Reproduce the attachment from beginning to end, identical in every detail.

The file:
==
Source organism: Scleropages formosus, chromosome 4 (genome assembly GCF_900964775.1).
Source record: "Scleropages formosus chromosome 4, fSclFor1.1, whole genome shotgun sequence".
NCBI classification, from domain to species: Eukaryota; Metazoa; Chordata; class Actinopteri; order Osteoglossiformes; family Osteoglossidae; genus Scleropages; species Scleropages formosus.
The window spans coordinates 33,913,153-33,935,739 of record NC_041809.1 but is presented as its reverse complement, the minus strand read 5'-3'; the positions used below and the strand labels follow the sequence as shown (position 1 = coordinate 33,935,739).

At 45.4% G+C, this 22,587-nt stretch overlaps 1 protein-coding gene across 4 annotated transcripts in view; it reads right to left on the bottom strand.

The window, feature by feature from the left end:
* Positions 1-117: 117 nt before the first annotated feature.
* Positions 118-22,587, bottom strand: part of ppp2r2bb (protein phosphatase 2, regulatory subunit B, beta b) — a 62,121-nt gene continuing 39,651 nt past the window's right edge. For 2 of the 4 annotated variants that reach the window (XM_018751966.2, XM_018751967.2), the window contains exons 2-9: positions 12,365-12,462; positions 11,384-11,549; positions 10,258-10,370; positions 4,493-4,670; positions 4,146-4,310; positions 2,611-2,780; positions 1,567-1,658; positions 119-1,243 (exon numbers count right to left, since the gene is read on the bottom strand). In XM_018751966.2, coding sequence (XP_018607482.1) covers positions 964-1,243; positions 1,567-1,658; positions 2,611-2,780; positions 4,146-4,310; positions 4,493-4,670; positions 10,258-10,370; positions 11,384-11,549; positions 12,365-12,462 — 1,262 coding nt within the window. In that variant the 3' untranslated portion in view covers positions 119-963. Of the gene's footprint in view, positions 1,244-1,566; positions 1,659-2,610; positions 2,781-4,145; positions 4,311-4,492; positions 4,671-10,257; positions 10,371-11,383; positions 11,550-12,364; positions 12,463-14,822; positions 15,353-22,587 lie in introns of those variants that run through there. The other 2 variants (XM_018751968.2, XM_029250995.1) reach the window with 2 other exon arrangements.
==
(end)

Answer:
Source organism: Scleropages formosus, chromosome 4 (genome assembly GCF_900964775.1).
Source record: "Scleropages formosus chromosome 4, fSclFor1.1, whole genome shotgun sequence".
NCBI classification, from domain to species: Eukaryota; Metazoa; Chordata; class Actinopteri; order Osteoglossiformes; family Osteoglossidae; genus Scleropages; species Scleropages formosus.
The window spans coordinates 33,913,153-33,935,739 of record NC_041809.1 but is presented as its reverse complement, the minus strand read 5'-3'; the positions used below and the strand labels follow the sequence as shown (position 1 = coordinate 33,935,739).

At 45.4% G+C, this 22,587-nt stretch overlaps 1 protein-coding gene across 4 annotated transcripts in view; it reads right to left on the bottom strand.

The window, feature by feature from the left end:
* Positions 1-117: 117 nt before the first annotated feature.
* Positions 118-22,587, bottom strand: part of ppp2r2bb (protein phosphatase 2, regulatory subunit B, beta b) — a 62,121-nt gene continuing 39,651 nt past the window's right edge. For 2 of the 4 annotated variants that reach the window (XM_018751966.2, XM_018751967.2), the window contains exons 2-9: positions 12,365-12,462; positions 11,384-11,549; positions 10,258-10,370; positions 4,493-4,670; positions 4,146-4,310; positions 2,611-2,780; positions 1,567-1,658; positions 119-1,243 (exon numbers count right to left, since the gene is read on the bottom strand). In XM_018751966.2, coding sequence (XP_018607482.1) covers positions 964-1,243; positions 1,567-1,658; positions 2,611-2,780; positions 4,146-4,310; positions 4,493-4,670; positions 10,258-10,370; positions 11,384-11,549; positions 12,365-12,462 — 1,262 coding nt within the window. In that variant the 3' untranslated portion in view covers positions 119-963. Of the gene's footprint in view, positions 1,244-1,566; positions 1,659-2,610; positions 2,781-4,145; positions 4,311-4,492; positions 4,671-10,257; positions 10,371-11,383; positions 11,550-12,364; positions 12,463-14,822; positions 15,353-22,587 lie in introns of those variants that run through there. The other 2 variants (XM_018751968.2, XM_029250995.1) reach the window with 2 other exon arrangements.